Nevertheless, the staff at NAICA is adamant that I should be submitted for mental health supportive housing. I have not been given the full details of who is going to be doing the examination. the only information I have, as yet, received, is that it is near the McDonald’s at the Mount Eden Avenue stop on the 4, which was the stop to get to my old neighborhood before I moved to Jacksonville. Considering that I had a mental health examination upon my entry to Project Renewal with a result of “no diagnosis,” which was also the result of my intake for VESID/ACCES, which helps disabled people find work, I hope they aren’t planning to send me a crooked doctor who diagnoses people the way those who are paying want them to say.

The most “telling” aspect of all this, is that they acknowledged that all my complaints were based on factual evidence, mistakes made, and legitimate concerns. Their problem with me is that I complain too much. As far as I am concerned, I complain in direct proportion to the problem. Do I complain because I don’t like the food? Absolutely not! I don’t like the food that they provide, but everyone who says that I have complained about that is a liar. I have complained that the food at other shelters has made me sick, but a number of intellectually dishonest people have equated that with not liking the food. If I were going to complain about the foot, I would have demanded that they provide healthy vegetarian options, but even though I want that (I was barely a pesco-pollo vegetarian before I became homeless, and more of a pescetarian), something that no shelter that I know of, and only two soup kitchens that I know of, provide (for which I ask any time the entree is red meat, something I have to just bear at other places), but I have never made such a demand. The only reason that I am even talking about it here is because it is a complaint that I have not made because I think it’s out of bounds. I do not think complaining about laundry procedures, semi-confiscation of electric razors, banning of laptops, running out of food less than halfway through the meal period, or keeping restrooms locked that they are too lazy to clean are at all out of bounds.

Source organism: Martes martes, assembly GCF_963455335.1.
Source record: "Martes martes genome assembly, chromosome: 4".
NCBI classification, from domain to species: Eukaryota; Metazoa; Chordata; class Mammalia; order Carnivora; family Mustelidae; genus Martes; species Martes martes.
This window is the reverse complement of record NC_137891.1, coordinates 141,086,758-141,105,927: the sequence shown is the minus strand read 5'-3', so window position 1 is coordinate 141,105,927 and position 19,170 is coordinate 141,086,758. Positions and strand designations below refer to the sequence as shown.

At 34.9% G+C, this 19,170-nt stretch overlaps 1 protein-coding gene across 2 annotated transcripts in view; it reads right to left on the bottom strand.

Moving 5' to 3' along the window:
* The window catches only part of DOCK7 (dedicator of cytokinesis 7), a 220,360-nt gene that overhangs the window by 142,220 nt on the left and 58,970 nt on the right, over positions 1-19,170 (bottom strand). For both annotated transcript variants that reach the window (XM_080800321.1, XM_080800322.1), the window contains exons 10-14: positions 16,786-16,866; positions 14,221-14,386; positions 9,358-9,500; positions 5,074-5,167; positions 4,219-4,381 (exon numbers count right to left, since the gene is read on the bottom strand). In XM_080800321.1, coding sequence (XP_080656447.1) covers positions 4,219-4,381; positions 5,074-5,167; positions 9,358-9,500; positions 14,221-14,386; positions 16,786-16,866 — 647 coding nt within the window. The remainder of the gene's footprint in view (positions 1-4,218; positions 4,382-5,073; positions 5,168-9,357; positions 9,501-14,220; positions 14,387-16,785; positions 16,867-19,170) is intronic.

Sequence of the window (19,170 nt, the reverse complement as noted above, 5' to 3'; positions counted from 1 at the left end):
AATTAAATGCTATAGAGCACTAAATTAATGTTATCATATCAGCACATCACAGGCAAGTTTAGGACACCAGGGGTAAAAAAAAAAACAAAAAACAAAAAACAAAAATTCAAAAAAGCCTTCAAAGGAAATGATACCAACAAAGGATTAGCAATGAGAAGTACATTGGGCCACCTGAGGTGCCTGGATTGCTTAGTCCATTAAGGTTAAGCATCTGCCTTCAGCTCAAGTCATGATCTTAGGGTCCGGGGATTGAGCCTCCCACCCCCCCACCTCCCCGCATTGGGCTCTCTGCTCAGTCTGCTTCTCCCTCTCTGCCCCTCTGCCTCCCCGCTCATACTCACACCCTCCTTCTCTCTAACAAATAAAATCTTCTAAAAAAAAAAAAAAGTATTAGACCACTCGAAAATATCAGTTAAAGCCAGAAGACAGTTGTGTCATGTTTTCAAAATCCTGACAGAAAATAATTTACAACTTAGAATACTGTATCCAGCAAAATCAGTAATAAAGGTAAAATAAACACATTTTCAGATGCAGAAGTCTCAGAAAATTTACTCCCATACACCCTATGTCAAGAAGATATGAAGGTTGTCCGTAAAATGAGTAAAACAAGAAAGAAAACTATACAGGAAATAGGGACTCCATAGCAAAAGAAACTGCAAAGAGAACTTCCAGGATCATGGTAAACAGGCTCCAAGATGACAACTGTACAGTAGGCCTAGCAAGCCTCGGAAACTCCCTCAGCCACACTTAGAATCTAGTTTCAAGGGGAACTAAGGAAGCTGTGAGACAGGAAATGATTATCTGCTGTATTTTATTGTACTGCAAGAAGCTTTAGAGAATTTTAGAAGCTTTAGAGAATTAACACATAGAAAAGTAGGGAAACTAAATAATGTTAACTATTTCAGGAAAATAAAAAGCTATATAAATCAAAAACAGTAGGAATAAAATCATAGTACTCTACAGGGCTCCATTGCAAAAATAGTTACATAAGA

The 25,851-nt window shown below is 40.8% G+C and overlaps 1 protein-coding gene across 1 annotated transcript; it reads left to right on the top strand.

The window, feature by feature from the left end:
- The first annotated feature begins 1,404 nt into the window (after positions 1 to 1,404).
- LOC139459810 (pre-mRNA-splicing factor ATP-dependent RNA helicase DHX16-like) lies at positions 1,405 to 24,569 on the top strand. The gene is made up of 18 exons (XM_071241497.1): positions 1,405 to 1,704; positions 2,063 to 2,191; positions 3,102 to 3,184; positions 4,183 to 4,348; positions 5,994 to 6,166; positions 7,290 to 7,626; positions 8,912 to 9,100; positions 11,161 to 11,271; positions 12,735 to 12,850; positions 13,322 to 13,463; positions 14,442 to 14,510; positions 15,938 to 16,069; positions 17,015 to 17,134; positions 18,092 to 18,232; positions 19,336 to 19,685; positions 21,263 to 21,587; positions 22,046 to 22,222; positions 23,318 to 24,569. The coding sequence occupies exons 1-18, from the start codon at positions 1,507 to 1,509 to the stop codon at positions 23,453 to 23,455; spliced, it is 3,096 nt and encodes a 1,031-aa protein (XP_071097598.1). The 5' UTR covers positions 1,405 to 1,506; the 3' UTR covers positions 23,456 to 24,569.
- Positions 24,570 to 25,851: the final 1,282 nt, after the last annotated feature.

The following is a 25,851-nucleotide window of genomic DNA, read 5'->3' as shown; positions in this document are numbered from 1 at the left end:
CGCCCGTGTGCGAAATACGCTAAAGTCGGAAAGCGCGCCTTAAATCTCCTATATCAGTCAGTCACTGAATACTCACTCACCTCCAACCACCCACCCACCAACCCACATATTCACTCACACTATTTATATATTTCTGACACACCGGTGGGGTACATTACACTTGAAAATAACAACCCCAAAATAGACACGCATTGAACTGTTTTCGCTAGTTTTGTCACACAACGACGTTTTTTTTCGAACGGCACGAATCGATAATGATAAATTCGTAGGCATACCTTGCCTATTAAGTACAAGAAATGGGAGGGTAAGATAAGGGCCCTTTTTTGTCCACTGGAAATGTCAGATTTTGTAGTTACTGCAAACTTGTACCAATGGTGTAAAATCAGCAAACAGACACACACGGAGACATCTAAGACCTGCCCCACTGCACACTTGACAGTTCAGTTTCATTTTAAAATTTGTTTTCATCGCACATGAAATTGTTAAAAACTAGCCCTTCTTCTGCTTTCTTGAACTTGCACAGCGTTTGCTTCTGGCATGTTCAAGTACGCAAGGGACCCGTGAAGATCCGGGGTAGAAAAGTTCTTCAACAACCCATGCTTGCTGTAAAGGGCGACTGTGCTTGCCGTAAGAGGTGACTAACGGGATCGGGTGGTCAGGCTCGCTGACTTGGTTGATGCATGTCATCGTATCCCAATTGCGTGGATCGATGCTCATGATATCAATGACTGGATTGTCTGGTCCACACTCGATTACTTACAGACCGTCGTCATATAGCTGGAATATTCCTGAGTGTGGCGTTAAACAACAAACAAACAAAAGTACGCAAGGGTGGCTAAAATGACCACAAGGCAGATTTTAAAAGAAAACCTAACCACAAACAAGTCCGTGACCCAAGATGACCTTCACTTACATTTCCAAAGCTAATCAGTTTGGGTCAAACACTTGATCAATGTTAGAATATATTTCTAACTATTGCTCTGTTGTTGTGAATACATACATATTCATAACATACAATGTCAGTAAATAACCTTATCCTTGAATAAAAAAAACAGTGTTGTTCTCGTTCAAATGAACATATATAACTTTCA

The title of my post comes from Danny (Pete Postlethwaite)’s speech in Mark Herman’s 1996 film, Brassed Off, in which “honest, decent human beings” are, because the coal mining company closes, going to be forced to dissolve their community and relocate separately, as many obnoxious fellows on Twitter advise me to do, despite my involvement in various church and community groups, and the fact that I have built up a network of connections here over the past ten years that, as an introvert, take a long time to build. They even expect me to sell off the contents of my storage and go somewhere where I’ll have to walk miles to work, assuming that I can even find a job, and end up in a state with no right to shelter if I can’t. Their way out is winning a music competition that leads to a recording contract. I thought the British film went a little too Hollywood by centering on a formula romance for much of the film, although it is based on the Grimethorpe Colliery Band, which got a recording contract, including for the music in the film, and survived the closure of the colliery. It’s easy to find honest, decent human beings outside my life in the shelter, but hard amongst the shelter staff and among people on Twitter, or right-wingers with capital.

I think one of my networking contacts may have a job for me. I will update readers of my blog when I learn more.